However, with fancy coloured diamonds, I rarely ever see a single one that would score AGS ideal or a GIA excellent excellent for symmetry and polish, and with gorgeous stats for a round. I know some of the economic drivers for this kind of thinking, but being such an expensive raw material, and such a rare gemstone, I would have thought all FCDs would deserve to be in the skilled hands of people with similar abilities to the master cutters in this thread.

Would diamond houses be able to recut/repolish a fancy?
Newbie Fancy Colour Diamond Lover
Re: Is the premium price for precision stones worth it to yo

Post by MontageCreations » June 11th, 2011, 8:42 pm
Written by TristanC:
This is such a shame. I guess economies of scale really drive these things. Personally I'm a huge huge fan of cut, even above everything else for gems. So when I ask these questions, I am applying it to mainly fancy diamonds. For the regular colourless rough, there are already many precision houses, with cuts like hearts on fire, a cut above, solasfera, asscher octavia, eightstar etc etc. I believe they craft a product that really elevates diamonds.

However, with fancy coloured diamonds, I rarely ever see a single one that would score AGS ideal or a GIA excellent excellent for symmetry and polish, and with gorgeous stats for a round. I know some of the economic drivers for this kind of thinking, but being such an expensive raw material, and such a rare gemstone, I would have thought all FCDs would deserve to be in the skilled hands of people with similar abilities to the master cutters in this thread.

Would diamond houses be able to recut/repolish a fancy?


Diamond cutting and FCD's in particular are an entirely different world. There are major economic considerations, in their entire processing, that make them distinctly different from the rest of the trade.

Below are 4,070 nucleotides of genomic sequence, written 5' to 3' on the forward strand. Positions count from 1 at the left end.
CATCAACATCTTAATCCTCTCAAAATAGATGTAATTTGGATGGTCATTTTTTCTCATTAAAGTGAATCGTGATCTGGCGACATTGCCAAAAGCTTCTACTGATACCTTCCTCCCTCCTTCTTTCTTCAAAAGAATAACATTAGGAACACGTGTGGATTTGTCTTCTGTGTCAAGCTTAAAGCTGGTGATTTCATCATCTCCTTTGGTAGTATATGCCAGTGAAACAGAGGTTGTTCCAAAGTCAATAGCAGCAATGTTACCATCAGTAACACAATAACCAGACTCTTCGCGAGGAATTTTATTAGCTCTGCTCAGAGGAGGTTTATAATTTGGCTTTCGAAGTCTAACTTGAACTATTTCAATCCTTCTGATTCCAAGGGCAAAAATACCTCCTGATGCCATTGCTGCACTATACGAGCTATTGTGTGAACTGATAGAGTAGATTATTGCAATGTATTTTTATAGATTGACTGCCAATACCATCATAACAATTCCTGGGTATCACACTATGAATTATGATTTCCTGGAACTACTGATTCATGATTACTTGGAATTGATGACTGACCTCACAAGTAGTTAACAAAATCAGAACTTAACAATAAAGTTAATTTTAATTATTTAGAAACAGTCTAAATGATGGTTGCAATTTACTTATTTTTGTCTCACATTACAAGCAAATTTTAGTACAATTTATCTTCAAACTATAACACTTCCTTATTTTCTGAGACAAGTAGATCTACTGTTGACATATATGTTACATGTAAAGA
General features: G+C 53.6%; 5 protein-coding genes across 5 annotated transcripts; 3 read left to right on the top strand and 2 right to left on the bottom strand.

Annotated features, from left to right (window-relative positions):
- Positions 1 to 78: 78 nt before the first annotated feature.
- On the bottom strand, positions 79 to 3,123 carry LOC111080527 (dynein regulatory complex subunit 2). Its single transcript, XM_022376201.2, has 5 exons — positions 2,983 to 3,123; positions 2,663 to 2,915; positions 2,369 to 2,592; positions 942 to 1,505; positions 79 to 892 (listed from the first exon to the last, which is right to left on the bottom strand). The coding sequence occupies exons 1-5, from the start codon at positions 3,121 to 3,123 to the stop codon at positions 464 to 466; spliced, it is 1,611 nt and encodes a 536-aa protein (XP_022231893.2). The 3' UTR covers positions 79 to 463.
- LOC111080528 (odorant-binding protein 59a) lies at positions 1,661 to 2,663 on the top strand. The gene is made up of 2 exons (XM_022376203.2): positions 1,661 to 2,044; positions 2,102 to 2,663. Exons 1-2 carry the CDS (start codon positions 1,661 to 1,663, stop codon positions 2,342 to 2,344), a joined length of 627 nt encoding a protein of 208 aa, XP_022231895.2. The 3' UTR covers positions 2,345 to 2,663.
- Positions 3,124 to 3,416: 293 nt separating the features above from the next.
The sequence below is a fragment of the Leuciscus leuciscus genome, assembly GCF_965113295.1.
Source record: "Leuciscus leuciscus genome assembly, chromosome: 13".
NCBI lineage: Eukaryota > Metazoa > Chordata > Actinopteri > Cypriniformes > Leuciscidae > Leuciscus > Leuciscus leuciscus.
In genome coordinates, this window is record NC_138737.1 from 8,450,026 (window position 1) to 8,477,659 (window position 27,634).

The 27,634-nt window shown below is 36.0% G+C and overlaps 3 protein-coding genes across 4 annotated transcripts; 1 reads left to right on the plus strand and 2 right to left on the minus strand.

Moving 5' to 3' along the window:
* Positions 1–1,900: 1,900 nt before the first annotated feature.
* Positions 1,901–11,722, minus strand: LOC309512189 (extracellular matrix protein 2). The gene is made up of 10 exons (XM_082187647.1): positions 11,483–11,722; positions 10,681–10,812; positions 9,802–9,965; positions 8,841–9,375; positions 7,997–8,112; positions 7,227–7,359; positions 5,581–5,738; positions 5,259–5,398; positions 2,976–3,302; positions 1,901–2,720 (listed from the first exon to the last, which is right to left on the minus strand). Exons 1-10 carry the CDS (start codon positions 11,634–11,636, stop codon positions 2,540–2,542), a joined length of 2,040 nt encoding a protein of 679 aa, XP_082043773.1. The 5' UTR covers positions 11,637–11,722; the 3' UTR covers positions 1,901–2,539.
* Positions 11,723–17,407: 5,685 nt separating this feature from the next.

The diamond houses cut FCD's all the time, so yes they can recut, but you are throwing your money away. Cutting is the only variable of the 4C's that is directly influenced or altered by man, (with the exception of HPHT, Lasers, Radiation, etc), the color and the clarity are inherent in the stone and of fixed value. By manipulating a stones cut you will directly influence the trade value of that stone. So if you buy a natural vivid FCD for X amount of money, all other factors being equal, and pay a cutting house to recut it to your satisfaction, it will lose value not gain value. And because the values are usually quite high on even small FCD's most cutting houses will probably balk at the request for fear of legal repercussions and diminishing their reputation.

The cost of natural FCD rough is far above the norm, and to ask a cutting house to risk anything other than maximum return on their investment would not meet with warm regards. And there are other considerations as well, I have held in my hand one of the largest and most valuable non-royal diamonds in the world, it's a 112 ct. flat emerald cut that is so badly windowed it makes for a better lens than jewelry, but it's value would still be diminished in recutting it.